OIG eyes power wheelchairs
WASHINGTON--The rehab industry hopes the Office of Inspector General (OIG) will give providers a “fair shake,” as it takes a closer look at pricing for power wheelchairs.
The OIG stated in its FY 2009 Work Plan that it will “determine the appropriateness of Medicare payments for power wheelchairs.” In 2003, payments peaked at $1.2 billion, according to the OIG. In 2004, spending decreased to $850 million, but in 2005 it increased to $920 million.
Those numbers do not paint an accurate picture of the industry today, said Seth Johnson, Pride Mobility Products’ vice president of government affairs.
“The 2003 number is not a good benchmark for where spending really is or was because CMS recognizes that included significant fraud primarily in the Houston area,” he said.
Additionally, CMS implemented a “one step test” policy in late 2004, mandating that beneficiaries would only qualify for a power wheelchair if they couldn’t take one step on their own, said Cara Bachenheimer, Invacare’s vice president of government relations.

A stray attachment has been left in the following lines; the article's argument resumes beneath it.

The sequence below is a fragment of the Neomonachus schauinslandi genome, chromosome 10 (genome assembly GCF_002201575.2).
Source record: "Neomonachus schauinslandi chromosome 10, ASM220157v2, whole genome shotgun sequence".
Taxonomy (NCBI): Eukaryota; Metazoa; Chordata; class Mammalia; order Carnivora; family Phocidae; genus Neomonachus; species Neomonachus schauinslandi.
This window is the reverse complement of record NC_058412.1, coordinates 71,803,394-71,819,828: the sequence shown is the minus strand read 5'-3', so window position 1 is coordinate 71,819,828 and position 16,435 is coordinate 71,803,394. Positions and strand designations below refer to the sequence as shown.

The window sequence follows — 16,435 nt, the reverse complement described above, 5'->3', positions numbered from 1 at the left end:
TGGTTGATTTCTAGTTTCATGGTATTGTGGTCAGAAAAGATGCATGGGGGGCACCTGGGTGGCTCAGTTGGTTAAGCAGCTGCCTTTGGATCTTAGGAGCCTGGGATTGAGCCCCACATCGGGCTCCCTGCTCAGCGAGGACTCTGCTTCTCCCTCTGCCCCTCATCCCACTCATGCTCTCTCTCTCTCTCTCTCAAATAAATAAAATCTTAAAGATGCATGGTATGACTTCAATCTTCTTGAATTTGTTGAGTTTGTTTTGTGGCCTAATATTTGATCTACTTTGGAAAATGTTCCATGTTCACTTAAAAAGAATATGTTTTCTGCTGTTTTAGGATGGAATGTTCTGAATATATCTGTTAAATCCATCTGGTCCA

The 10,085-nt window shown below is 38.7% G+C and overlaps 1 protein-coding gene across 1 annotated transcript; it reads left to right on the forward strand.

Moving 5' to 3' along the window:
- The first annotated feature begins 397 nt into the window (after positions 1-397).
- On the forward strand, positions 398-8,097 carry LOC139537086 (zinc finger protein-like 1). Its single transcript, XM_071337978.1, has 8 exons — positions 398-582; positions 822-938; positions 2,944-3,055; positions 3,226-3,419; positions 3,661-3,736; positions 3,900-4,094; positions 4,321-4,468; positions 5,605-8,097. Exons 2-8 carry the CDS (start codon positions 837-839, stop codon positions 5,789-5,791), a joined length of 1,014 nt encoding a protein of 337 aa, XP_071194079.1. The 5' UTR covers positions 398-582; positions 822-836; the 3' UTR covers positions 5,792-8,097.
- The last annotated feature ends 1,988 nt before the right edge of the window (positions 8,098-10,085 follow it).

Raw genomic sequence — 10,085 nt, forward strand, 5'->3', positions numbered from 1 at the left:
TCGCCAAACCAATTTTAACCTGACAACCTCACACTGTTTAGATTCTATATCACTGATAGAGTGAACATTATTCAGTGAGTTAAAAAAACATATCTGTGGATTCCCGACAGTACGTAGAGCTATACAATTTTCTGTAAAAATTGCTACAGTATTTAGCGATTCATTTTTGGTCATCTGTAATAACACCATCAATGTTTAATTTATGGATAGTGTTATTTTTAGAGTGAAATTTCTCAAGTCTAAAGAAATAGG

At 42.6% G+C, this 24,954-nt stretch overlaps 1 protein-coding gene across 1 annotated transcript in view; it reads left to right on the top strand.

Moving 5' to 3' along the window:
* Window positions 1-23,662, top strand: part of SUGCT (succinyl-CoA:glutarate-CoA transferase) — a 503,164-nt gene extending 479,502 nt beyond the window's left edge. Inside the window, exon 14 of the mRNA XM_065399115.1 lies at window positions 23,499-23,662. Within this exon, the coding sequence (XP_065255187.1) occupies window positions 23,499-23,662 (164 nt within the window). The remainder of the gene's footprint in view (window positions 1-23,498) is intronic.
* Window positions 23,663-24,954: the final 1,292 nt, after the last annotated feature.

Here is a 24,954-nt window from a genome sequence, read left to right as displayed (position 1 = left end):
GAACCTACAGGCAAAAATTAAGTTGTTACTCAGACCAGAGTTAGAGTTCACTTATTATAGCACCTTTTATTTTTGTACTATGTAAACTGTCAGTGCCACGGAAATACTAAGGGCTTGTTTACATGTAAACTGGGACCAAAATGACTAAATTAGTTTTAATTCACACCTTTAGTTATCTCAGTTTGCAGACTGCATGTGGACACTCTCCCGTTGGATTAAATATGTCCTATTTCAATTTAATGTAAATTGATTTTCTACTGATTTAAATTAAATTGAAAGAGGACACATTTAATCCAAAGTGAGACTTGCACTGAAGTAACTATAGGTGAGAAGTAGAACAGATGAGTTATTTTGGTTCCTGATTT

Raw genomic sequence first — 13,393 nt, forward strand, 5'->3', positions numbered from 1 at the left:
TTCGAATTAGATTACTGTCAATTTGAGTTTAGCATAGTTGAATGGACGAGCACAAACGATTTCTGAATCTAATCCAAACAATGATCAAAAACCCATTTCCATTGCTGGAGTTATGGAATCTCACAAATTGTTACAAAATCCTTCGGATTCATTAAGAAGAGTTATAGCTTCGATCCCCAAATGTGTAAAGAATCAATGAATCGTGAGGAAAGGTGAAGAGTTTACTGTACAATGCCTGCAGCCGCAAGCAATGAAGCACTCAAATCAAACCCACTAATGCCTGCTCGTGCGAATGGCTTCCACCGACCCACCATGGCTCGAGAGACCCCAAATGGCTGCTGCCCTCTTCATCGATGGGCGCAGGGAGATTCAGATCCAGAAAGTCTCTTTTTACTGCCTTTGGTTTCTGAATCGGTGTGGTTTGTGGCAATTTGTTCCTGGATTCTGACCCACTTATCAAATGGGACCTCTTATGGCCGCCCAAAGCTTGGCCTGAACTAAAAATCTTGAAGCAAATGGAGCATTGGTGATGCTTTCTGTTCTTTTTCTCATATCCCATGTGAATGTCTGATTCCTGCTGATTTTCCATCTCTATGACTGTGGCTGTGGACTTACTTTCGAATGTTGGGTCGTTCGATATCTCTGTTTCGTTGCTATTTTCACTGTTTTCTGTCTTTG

“That was a very restrictive new policy,” she said. “That should be reflected in 2005 data, not 2004.”
The OIG stated it will “review invoice prices for power wheelchairs and compare those prices to the Medicare fee schedule.” In 2004, the reimbursement rate paid by Medicare exceeded the prices suppliers paid by 242%, the OIG stated.
The OIG has been trying at least since March to survey providers to establish accurate acquisition costs and to identify non-product related costs incurred by providers of power wheelchairs, Johnson said. It could issue a report before the new year, he said.
For its part, the industry must do a better job of touting after-market services, said Don Clayback, The MED Group’s vice president of government relations.
“We need to document and quantify what goes on in providing a chair over and above the cost we pay manufacturers,” he said.